The video component

LEWITT, in conjunction with the performers, produced videos for five of the six songs. The mixes are specifically for LEWITT, not the official release versions of any of these songs. Therefore, the LEWITT videos were designed to accompany and promote the contest tracks. This makes it easy to sync your mix to each video, which is what I did for my compilation. In the case of Move Like a Ghost, LEWITT did not produce a full video with Saint Agnes. So, I pulled a stylized live music video for the band from YouTube for my version of the mix. I assembled this reel in Final Cut Pro, but any editing was really just limited to titles and the ins/outs for each song. The point is the mix and not the editing.

On the other hand, working with the video did inform my mix. For example, if a lead instrument had a riff in the song that’s shown in the video, then I’d emphasize it just a bit more in the mix. That’s not a bad thing, per se, if it’s not overdone. One quirk I ran into was on The Palace. The tracks included several vocal passes, using different mics. I picked the particular vocal track that I thought sounded best in the mix. When I synced it up to the video, I quickly realized that one vocal line (on camera) was out-of-sync and that LEWITT’s mixers must have blended several vocal performances in their own mix. Fortunately, it was an easy fix to use that one line from a different track and then everything was in sync.

Working the DAW

One of the tracks even included a Pro Tools session for Pro Tools users, but Logic Pro is my DAW of choice. Audition and Resolve (Fairlight) could have been options, but I prefer Logic Pro. It comes with really good built-in plug-ins, including reverbs, EQs, compressors, and amp modelers. I used all of these, plus a few paid and free third-party plug-ins from Accusonus, Analog Obsession, iZotope, FabFilter, Klevgrand, Sound Theory, TBProAudio, and Tokyo Dawn Labs.

One big selling point for me is Logic’s track stack feature, which is a method of grouping and organizing tracks and their associated channel strips. Use stacks to organize instrument tracks by type, such as drums, guitars, keys, vocals, etc. A track stack can be a folder or a summing stack. When summing is selected, then a track stack functions like a submix bus. Channel strips within the stack are summed and additional plug-ins can then be applied to the summing stack. If you think in terms of an NLE, then a track stack is a bit like a compound clip or nest. You can collapse or expand the tracks that have been grouped into the stack with a reveal button. Want to bring your visual organization from a couple of dozen tracks down to only a few? Then track stacks organized by instruments are the way to go.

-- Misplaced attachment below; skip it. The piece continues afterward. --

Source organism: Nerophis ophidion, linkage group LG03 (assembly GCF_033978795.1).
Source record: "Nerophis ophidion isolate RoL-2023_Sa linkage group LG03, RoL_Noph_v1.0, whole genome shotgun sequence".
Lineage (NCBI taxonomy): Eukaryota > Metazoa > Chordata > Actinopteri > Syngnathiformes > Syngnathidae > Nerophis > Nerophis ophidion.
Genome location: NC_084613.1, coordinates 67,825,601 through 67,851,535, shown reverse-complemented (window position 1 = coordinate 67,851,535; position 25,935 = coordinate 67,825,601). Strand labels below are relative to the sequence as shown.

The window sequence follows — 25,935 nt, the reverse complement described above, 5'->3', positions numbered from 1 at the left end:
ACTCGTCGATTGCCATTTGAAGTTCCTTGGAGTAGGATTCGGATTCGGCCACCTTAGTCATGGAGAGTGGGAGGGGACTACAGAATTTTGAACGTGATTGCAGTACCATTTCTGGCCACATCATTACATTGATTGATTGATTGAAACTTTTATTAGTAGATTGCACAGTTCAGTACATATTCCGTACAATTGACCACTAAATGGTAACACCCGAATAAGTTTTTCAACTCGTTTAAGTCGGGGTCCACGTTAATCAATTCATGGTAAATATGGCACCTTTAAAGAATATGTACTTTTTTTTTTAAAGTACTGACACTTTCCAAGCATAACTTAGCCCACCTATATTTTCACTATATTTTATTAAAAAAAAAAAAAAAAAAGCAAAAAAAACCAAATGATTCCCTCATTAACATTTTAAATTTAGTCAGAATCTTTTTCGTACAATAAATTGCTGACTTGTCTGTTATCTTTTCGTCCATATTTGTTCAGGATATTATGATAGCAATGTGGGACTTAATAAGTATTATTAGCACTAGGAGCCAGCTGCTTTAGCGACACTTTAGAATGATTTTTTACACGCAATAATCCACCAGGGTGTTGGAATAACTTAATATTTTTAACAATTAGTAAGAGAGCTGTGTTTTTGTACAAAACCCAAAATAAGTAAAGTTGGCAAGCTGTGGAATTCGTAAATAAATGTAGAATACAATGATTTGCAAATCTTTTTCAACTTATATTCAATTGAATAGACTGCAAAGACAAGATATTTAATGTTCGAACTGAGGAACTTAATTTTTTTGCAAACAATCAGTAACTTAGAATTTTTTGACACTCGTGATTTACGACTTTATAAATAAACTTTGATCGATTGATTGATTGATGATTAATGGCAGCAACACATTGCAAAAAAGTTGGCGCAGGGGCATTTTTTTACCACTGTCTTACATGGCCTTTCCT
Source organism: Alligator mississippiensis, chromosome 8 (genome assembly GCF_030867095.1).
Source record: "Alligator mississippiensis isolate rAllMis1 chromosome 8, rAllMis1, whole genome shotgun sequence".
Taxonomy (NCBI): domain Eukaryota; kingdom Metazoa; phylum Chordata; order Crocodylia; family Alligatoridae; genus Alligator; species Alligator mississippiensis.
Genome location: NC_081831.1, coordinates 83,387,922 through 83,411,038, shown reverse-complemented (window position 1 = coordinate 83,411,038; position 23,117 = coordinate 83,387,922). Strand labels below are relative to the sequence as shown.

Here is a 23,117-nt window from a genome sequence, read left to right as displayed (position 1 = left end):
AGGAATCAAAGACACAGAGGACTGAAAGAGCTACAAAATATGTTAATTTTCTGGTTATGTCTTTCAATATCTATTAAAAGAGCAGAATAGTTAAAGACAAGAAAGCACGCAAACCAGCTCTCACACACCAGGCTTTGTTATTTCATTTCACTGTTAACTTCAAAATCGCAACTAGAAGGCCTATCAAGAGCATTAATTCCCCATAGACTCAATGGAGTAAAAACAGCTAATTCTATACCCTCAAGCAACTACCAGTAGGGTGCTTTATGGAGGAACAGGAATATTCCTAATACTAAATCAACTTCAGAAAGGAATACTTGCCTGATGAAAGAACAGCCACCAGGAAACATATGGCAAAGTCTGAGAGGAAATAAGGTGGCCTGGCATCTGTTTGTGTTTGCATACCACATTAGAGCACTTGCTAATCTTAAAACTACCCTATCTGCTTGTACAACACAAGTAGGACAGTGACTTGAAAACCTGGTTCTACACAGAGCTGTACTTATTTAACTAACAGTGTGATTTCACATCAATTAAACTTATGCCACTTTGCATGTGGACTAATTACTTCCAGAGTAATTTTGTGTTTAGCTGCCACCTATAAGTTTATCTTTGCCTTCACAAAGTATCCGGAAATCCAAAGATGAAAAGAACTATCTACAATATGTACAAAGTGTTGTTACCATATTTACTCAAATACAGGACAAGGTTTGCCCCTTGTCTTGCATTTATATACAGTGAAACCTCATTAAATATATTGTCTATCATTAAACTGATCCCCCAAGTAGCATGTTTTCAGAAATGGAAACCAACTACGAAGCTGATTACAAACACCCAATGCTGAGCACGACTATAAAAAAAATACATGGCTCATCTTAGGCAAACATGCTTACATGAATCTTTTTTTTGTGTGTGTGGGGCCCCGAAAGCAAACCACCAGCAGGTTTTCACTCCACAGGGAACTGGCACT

For those unfamiliar with Logic Pro basics, here’s a simplified look at Logic’s signal flow. Audio from the individual track flows into the channel strip. That signal first hits any plug-ins, EQ, or filtering, and then flows out through the volume control (fader). If you need to raise or lower the volume of a track going into the plug-in chain, then you either have to adjust the input of the plug-in itself, or add a separate gain plug-in as the first effect in the chain. The volume control/fader affects the level after plug-ins have been applied. This signal is then routed through the track stack (if used). On a summing track stack, the signal flow through its channel strip works the same way – plug-ins first, then volume fader. Of course, it can get more complex with groups, sends, and side-chaining.

All track stack signals, as well as any channel not placed into a track stack, flow through the stereo out bus (on a stereo project) – again, into the plug-ins first and then out through the volume control. In addition to the stereo output bus, there’s also a master output fader, which controls the actual volume of the file written to the drive. If you place a metering plug-in into the chain of the stereo output bus, it indicates the level for peaks or loudness prior to the volume control of the stereo output AND the master output bus. Therefore, I would recommend that you ALWAYS leave both faders at their zero default, in order to get accurate readings.